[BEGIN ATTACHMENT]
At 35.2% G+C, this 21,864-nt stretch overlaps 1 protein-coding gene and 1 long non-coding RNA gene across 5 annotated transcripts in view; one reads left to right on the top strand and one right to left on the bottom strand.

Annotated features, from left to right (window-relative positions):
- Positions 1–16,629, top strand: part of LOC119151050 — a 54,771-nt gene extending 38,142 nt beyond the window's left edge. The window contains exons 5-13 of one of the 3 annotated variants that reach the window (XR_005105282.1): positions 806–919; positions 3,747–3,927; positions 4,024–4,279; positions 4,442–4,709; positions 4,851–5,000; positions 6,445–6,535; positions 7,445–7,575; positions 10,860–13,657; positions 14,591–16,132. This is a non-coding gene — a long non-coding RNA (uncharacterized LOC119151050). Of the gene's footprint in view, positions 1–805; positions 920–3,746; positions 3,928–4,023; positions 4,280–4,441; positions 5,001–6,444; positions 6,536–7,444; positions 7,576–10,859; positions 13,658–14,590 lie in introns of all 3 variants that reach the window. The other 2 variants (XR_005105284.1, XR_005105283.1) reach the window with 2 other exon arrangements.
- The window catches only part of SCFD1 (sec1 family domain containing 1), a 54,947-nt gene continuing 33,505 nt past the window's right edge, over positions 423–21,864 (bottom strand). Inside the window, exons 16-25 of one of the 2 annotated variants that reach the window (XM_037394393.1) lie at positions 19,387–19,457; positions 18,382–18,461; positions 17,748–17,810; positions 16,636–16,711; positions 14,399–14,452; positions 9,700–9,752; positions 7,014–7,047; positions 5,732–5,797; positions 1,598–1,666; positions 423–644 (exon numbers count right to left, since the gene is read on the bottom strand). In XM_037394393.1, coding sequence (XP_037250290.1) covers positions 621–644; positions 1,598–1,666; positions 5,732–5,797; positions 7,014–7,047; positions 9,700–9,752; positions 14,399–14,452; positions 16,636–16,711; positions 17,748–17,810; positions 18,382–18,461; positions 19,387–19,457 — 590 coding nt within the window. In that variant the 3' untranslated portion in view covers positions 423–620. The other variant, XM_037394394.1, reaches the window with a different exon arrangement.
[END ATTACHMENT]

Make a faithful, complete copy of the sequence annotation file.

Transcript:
At 35.2% G+C, this 21,864-nt stretch overlaps 1 protein-coding gene and 1 long non-coding RNA gene across 5 annotated transcripts in view; one reads left to right on the top strand and one right to left on the bottom strand.

Annotated features, from left to right (window-relative positions):
- Positions 1–16,629, top strand: part of LOC119151050 — a 54,771-nt gene extending 38,142 nt beyond the window's left edge. The window contains exons 5-13 of one of the 3 annotated variants that reach the window (XR_005105282.1): positions 806–919; positions 3,747–3,927; positions 4,024–4,279; positions 4,442–4,709; positions 4,851–5,000; positions 6,445–6,535; positions 7,445–7,575; positions 10,860–13,657; positions 14,591–16,132. This is a non-coding gene — a long non-coding RNA (uncharacterized LOC119151050). Of the gene's footprint in view, positions 1–805; positions 920–3,746; positions 3,928–4,023; positions 4,280–4,441; positions 5,001–6,444; positions 6,536–7,444; positions 7,576–10,859; positions 13,658–14,590 lie in introns of all 3 variants that reach the window. The other 2 variants (XR_005105284.1, XR_005105283.1) reach the window with 2 other exon arrangements.
- The window catches only part of SCFD1 (sec1 family domain containing 1), a 54,947-nt gene continuing 33,505 nt past the window's right edge, over positions 423–21,864 (bottom strand). Inside the window, exons 16-25 of one of the 2 annotated variants that reach the window (XM_037394393.1) lie at positions 19,387–19,457; positions 18,382–18,461; positions 17,748–17,810; positions 16,636–16,711; positions 14,399–14,452; positions 9,700–9,752; positions 7,014–7,047; positions 5,732–5,797; positions 1,598–1,666; positions 423–644 (exon numbers count right to left, since the gene is read on the bottom strand). In XM_037394393.1, coding sequence (XP_037250290.1) covers positions 621–644; positions 1,598–1,666; positions 5,732–5,797; positions 7,014–7,047; positions 9,700–9,752; positions 14,399–14,452; positions 16,636–16,711; positions 17,748–17,810; positions 18,382–18,461; positions 19,387–19,457 — 590 coding nt within the window. In that variant the 3' untranslated portion in view covers positions 423–620. The other variant, XM_037394394.1, reaches the window with a different exon arrangement.